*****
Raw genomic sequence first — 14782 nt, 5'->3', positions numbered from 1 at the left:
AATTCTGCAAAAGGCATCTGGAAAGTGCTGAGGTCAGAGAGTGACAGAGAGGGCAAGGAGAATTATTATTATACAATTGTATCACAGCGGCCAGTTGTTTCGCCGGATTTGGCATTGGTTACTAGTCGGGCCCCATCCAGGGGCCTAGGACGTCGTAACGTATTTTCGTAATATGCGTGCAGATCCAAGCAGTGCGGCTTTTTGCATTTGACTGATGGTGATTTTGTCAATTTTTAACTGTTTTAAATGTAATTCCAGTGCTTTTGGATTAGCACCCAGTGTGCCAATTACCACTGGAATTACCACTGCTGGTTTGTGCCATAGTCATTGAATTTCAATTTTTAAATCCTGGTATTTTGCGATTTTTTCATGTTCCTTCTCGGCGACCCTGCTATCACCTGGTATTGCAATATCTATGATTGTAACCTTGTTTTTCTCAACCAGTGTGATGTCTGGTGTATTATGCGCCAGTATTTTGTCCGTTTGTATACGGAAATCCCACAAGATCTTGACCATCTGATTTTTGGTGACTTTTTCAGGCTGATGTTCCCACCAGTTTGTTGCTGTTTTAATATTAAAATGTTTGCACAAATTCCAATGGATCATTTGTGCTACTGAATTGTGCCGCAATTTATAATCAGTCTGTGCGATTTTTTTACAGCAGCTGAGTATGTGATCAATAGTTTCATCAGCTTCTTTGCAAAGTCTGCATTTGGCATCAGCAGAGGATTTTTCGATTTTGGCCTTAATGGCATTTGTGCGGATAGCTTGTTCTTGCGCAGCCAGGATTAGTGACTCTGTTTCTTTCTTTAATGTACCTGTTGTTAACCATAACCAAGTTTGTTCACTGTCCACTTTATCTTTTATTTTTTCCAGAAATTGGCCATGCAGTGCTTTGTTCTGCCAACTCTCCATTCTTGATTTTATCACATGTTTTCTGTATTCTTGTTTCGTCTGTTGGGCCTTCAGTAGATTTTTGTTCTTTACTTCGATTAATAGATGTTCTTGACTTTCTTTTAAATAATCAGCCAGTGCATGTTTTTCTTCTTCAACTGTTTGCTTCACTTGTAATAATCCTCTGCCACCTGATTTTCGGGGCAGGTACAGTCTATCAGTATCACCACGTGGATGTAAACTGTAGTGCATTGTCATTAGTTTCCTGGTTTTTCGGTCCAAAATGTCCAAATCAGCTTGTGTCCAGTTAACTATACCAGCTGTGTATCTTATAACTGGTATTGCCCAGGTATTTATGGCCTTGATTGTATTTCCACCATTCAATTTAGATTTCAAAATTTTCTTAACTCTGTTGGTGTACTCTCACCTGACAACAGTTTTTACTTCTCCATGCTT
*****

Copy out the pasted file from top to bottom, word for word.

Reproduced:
Raw genomic sequence first — 14782 nt, 5'->3', positions numbered from 1 at the left:
AATTCTGCAAAAGGCATCTGGAAAGTGCTGAGGTCAGAGAGTGACAGAGAGGGCAAGGAGAATTATTATTATACAATTGTATCACAGCGGCCAGTTGTTTCGCCGGATTTGGCATTGGTTACTAGTCGGGCCCCATCCAGGGGCCTAGGACGTCGTAACGTATTTTCGTAATATGCGTGCAGATCCAAGCAGTGCGGCTTTTTGCATTTGACTGATGGTGATTTTGTCAATTTTTAACTGTTTTAAATGTAATTCCAGTGCTTTTGGATTAGCACCCAGTGTGCCAATTACCACTGGAATTACCACTGCTGGTTTGTGCCATAGTCATTGAATTTCAATTTTTAAATCCTGGTATTTTGCGATTTTTTCATGTTCCTTCTCGGCGACCCTGCTATCACCTGGTATTGCAATATCTATGATTGTAACCTTGTTTTTCTCAACCAGTGTGATGTCTGGTGTATTATGCGCCAGTATTTTGTCCGTTTGTATACGGAAATCCCACAAGATCTTGACCATCTGATTTTTGGTGACTTTTTCAGGCTGATGTTCCCACCAGTTTGTTGCTGTTTTAATATTAAAATGTTTGCACAAATTCCAATGGATCATTTGTGCTACTGAATTGTGCCGCAATTTATAATCAGTCTGTGCGATTTTTTTACAGCAGCTGAGTATGTGATCAATAGTTTCATCAGCTTCTTTGCAAAGTCTGCATTTGGCATCAGCAGAGGATTTTTCGATTTTGGCCTTAATGGCATTTGTGCGGATAGCTTGTTCTTGCGCAGCCAGGATTAGTGACTCTGTTTCTTTCTTTAATGTACCTGTTGTTAACCATAACCAAGTTTGTTCACTGTCCACTTTATCTTTTATTTTTTCCAGAAATTGGCCATGCAGTGCTTTGTTCTGCCAACTCTCCATTCTTGATTTTATCACATGTTTTCTGTATTCTTGTTTCGTCTGTTGGGCCTTCAGTAGATTTTTGTTCTTTACTTCGATTAATAGATGTTCTTGACTTTCTTTTAAATAATCAGCCAGTGCATGTTTTTCTTCTTCAACTGTTTGCTTCACTTGTAATAATCCTCTGCCACCTGATTTTCGGGGCAGGTACAGTCTATCAGTATCACCACGTGGATGTAAACTGTAGTGCATTGTCATTAGTTTCCTGGTTTTTCGGTCCAAAATGTCCAAATCAGCTTGTGTCCAGTTAACTATACCAGCTGTGTATCTTATAACTGGTATTGCCCAGGTATTTATGGCCTTGATTGTATTTCCACCATTCAATTTAGATTTCAAAATTTTCTTAACTCTGTTGGTGTACTCTCACCTGACAACAGTTTTTACTTCTCCATGCTT